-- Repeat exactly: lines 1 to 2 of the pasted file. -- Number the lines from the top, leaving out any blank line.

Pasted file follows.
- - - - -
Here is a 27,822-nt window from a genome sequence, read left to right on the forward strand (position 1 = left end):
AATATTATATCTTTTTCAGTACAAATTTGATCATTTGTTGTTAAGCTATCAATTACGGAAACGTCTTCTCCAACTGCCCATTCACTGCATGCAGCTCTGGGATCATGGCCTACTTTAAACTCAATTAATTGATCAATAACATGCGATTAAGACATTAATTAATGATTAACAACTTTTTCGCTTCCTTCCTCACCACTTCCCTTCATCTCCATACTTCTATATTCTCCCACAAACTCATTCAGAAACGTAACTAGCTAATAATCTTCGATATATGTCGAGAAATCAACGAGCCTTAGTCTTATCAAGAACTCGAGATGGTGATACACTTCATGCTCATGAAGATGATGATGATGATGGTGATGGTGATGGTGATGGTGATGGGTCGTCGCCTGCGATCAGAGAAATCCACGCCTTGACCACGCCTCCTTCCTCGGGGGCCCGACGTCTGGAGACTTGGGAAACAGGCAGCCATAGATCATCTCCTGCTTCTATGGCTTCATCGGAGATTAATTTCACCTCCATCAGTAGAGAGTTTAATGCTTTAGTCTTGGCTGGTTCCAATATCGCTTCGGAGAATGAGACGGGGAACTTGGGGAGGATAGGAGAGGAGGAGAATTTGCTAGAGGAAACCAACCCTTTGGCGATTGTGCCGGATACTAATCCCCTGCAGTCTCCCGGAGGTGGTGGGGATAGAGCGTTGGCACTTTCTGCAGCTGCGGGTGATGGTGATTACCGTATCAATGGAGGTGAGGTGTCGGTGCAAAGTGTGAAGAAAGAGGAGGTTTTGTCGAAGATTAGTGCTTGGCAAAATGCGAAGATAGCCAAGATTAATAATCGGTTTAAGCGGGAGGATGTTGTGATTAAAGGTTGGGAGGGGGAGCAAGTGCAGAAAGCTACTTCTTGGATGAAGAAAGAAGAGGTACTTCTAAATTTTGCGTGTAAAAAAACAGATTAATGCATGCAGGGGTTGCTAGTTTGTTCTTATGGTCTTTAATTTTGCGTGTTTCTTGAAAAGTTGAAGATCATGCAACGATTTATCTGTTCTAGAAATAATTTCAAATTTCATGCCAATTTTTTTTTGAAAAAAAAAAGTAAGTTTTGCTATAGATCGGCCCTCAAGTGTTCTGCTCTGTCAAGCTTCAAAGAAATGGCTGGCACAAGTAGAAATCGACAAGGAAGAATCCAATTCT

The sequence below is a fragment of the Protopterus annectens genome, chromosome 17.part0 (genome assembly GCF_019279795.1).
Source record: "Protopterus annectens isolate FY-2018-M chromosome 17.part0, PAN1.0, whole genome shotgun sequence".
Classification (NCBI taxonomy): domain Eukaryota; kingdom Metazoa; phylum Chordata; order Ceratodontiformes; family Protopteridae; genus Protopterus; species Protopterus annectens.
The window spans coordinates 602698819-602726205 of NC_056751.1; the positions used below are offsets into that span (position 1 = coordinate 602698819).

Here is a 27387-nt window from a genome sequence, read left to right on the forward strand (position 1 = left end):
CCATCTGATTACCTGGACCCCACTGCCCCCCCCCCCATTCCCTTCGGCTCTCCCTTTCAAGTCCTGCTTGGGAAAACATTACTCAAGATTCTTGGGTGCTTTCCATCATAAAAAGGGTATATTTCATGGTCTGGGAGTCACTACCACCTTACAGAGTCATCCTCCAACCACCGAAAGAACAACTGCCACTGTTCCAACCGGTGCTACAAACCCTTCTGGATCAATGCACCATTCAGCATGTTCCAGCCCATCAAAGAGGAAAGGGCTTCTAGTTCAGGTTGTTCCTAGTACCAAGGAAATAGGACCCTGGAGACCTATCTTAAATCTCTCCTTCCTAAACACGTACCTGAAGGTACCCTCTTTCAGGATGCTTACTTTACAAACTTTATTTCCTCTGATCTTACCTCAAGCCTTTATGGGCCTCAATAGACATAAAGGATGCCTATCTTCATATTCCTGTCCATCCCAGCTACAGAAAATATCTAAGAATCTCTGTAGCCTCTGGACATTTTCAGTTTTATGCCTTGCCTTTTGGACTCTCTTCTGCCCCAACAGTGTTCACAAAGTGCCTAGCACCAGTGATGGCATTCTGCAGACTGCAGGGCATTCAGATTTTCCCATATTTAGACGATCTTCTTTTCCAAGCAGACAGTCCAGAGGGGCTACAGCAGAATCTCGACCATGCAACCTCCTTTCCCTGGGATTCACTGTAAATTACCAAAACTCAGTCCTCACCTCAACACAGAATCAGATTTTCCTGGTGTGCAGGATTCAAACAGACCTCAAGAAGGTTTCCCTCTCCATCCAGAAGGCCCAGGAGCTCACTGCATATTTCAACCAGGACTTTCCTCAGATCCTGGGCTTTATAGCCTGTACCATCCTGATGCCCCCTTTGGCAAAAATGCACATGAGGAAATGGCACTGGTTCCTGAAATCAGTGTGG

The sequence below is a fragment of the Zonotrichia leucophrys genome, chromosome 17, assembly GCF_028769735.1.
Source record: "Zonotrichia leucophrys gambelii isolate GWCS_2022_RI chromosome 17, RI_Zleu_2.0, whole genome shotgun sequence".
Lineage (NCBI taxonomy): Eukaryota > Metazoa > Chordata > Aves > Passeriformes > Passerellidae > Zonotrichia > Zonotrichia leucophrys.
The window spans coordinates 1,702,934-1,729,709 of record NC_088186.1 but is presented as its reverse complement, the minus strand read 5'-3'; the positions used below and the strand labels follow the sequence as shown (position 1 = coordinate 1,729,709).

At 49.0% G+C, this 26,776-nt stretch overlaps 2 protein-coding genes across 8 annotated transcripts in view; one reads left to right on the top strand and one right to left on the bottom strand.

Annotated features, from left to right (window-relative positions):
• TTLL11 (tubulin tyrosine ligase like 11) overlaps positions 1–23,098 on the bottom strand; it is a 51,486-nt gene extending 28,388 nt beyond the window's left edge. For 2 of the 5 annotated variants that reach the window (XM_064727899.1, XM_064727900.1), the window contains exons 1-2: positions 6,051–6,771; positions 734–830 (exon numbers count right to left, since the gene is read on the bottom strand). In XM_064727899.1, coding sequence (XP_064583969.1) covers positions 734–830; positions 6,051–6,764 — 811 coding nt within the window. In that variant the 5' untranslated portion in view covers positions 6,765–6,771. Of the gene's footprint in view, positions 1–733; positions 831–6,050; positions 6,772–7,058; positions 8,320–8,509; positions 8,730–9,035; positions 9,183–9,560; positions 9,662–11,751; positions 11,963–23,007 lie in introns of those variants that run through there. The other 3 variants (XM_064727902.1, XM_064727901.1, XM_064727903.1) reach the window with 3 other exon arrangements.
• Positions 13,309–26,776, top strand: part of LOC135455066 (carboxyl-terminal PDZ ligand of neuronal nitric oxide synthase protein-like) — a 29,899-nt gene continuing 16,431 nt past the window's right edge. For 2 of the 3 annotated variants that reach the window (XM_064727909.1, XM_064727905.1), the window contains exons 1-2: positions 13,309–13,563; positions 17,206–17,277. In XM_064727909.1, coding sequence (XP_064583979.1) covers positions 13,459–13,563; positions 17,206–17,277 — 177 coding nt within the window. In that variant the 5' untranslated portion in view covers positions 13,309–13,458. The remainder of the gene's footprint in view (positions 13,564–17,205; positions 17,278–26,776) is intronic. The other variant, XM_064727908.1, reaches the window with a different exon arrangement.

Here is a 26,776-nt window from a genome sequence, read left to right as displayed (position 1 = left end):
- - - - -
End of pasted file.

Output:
Here is a 27,822-nt window from a genome sequence, read left to right on the forward strand (position 1 = left end):
AATATTATATCTTTTTCAGTACAAATTTGATCATTTGTTGTTAAGCTATCAATTACGGAAACGTCTTCTCCAACTGCCCATTCACTGCATGCAGCTCTGGGATCATGGCCTACTTTAAACTCAATTAATTGATCAATAACATGCGATTAAGACATTAATTAATGATTAACAACTTTTTCGCTTCCTTCCTCACCACTTCCCTTCATCTCCATACTTCTATATTCTCCCACAAACTCATTCAGAAACGTAACTAGCTAATAATCTTCGATATATGTCGAGAAATCAACGAGCCTTAGTCTTATCAAGAACTCGAGATGGTGATACACTTCATGCTCATGAAGATGATGATGATGATGGTGATGGTGATGGTGATGGTGATGGGTCGTCGCCTGCGATCAGAGAAATCCACGCCTTGACCACGCCTCCTTCCTCGGGGGCCCGACGTCTGGAGACTTGGGAAACAGGCAGCCATAGATCATCTCCTGCTTCTATGGCTTCATCGGAGATTAATTTCACCTCCATCAGTAGAGAGTTTAATGCTTTAGTCTTGGCTGGTTCCAATATCGCTTCGGAGAATGAGACGGGGAACTTGGGGAGGATAGGAGAGGAGGAGAATTTGCTAGAGGAAACCAACCCTTTGGCGATTGTGCCGGATACTAATCCCCTGCAGTCTCCCGGAGGTGGTGGGGATAGAGCGTTGGCACTTTCTGCAGCTGCGGGTGATGGTGATTACCGTATCAATGGAGGTGAGGTGTCGGTGCAAAGTGTGAAGAAAGAGGAGGTTTTGTCGAAGATTAGTGCTTGGCAAAATGCGAAGATAGCCAAGATTAATAATCGGTTTAAGCGGGAGGATGTTGTGATTAAAGGTTGGGAGGGGGAGCAAGTGCAGAAAGCTACTTCTTGGATGAAGAAAGAAGAGGTACTTCTAAATTTTGCGTGTAAAAAAACAGATTAATGCATGCAGGGGTTGCTAGTTTGTTCTTATGGTCTTTAATTTTGCGTGTTTCTTGAAAAGTTGAAGATCATGCAACGATTTATCTGTTCTAGAAATAATTTCAAATTTCATGCCAATTTTTTTTTGAAAAAAAAAAGTAAGTTTTGCTATAGATCGGCCCTCAAGTGTTCTGCTCTGTCAAGCTTCAAAGAAATGGCTGGCACAAGTAGAAATCGACAAGGAAGAATCCAATTCT